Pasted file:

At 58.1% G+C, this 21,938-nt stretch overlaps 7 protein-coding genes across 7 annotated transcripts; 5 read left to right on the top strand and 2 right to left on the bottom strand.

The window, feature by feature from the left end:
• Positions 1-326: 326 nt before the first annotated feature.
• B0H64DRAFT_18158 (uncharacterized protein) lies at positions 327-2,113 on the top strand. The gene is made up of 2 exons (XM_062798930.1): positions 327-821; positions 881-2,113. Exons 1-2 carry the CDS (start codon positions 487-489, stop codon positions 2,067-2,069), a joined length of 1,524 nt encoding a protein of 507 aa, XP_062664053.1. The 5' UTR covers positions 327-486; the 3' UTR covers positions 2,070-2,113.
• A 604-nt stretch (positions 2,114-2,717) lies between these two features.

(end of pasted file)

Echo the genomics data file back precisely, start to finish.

At 58.1% G+C, this 21,938-nt stretch overlaps 7 protein-coding genes across 7 annotated transcripts; 5 read left to right on the top strand and 2 right to left on the bottom strand.

The window, feature by feature from the left end:
• Positions 1-326: 326 nt before the first annotated feature.
• B0H64DRAFT_18158 (uncharacterized protein) lies at positions 327-2,113 on the top strand. The gene is made up of 2 exons (XM_062798930.1): positions 327-821; positions 881-2,113. Exons 1-2 carry the CDS (start codon positions 487-489, stop codon positions 2,067-2,069), a joined length of 1,524 nt encoding a protein of 507 aa, XP_062664053.1. The 5' UTR covers positions 327-486; the 3' UTR covers positions 2,070-2,113.
• A 604-nt stretch (positions 2,114-2,717) lies between these two features.